Yes, I have discovered the secret to writing a book that will keep your readers engaged from start to finish. This well-kept secret was unveiled in a very unassuming writer’s workshop sponsored by The Loft Literary Center this past Saturday.
‘What!? Why didn’t I know about this,’ you ask?
I’m sure if they would have advertised the workshop as providing this sought after secret, every one of the attenders would have been in the room. But they didn’t. They hid this secret under the title “Paragraph Party.” The workshop was led by Minneapolis writer, Dennis Cass and was part of the 50 and Better Creative Writing Conference. (Age does have its privileges.)
To write a good story, we all know that you need a strong beginning, a powerful ending and a middle that maintains the momentum between those two points. It is that middle piece, the mainstay of a book, that can be so difficult to accomplish. How do they do it, regardless of genre or subject matter?
Should I tell you? Give away this secret (which I received totally free)?
Oh, okay! Here it is:
Not just plain old, ordinary paragraphs that break up the flow of words, but well structured paragraphs, one after another after another, from front to back.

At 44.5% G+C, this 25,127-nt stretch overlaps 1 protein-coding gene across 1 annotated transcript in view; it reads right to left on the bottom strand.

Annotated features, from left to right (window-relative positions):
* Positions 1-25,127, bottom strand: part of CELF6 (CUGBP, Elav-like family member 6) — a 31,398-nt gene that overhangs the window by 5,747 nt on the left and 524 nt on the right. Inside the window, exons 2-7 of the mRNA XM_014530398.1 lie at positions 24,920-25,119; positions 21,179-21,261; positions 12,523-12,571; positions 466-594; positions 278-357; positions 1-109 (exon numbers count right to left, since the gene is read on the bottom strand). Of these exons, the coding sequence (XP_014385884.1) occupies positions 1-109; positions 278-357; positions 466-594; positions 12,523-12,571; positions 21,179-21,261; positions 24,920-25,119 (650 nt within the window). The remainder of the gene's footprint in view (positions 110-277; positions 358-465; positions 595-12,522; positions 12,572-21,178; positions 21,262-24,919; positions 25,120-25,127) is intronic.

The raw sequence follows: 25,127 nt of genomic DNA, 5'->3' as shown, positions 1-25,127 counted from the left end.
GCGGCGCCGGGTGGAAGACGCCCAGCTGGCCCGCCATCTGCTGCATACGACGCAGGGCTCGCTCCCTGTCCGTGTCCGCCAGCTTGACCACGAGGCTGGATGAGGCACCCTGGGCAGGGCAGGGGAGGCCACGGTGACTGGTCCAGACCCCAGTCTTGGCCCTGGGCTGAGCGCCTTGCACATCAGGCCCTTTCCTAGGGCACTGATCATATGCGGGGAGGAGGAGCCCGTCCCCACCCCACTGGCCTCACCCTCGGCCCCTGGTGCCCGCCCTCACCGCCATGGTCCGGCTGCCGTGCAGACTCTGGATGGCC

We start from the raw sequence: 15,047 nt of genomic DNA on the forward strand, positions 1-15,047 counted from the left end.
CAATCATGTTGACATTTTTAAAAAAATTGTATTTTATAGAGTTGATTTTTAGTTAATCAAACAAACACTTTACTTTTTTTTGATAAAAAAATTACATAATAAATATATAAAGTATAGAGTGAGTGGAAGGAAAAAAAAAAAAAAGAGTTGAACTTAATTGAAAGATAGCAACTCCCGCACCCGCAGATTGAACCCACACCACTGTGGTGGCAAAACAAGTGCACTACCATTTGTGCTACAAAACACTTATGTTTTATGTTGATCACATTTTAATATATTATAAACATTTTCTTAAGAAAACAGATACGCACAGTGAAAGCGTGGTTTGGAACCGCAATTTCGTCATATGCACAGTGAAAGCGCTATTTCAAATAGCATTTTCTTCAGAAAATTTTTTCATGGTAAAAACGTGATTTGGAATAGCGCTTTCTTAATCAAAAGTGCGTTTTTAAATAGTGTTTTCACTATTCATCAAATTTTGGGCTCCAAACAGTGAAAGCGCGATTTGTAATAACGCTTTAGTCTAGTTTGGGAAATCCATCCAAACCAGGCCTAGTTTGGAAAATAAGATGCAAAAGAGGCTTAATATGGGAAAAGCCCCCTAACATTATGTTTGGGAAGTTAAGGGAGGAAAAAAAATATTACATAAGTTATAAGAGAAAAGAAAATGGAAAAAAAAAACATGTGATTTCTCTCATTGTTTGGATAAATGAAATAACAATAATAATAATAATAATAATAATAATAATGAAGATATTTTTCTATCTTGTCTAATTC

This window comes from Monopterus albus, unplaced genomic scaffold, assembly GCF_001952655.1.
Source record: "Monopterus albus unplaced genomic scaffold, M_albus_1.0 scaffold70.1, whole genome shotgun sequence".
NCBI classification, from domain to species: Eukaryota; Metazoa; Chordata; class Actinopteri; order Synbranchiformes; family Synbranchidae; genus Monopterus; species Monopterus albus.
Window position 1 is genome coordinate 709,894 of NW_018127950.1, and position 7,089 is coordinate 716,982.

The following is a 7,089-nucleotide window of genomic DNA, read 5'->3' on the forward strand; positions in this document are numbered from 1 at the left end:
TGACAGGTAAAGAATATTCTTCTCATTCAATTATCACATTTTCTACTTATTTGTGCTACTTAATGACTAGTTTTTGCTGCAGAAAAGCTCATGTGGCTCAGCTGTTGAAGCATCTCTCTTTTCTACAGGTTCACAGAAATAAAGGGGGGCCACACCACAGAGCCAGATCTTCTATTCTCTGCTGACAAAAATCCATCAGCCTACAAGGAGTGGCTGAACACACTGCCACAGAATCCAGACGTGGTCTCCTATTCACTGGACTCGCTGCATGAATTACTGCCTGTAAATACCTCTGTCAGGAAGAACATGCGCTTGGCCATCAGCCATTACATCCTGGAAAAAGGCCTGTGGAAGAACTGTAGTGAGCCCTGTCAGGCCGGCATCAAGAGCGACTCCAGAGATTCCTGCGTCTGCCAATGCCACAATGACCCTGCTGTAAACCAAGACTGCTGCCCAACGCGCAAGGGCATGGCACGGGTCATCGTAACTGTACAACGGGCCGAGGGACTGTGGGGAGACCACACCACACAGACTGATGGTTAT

Just like a great story, a great paragraph hooks you right at the beginning and draws you in. Then the middle of the paragraph moves you along, advances the story. As you exit the paragraph, it should push you towards the next one. It is that push at the end of a paragraph and the pull at the beginning of the next one that keeps the reader engaged and turning the pages.
Each paragraph has a very distinct purpose in the story as a whole. That is true whether it is one sentence, three sentences or more. If your book is filled with one great paragraph after another, it will be hard to put down.
There it is. The secret we’ve all wanted to know.
If we examine our paragraphs as we edit our books and articles, we will find our weak links.
Are ready to write that page turner now?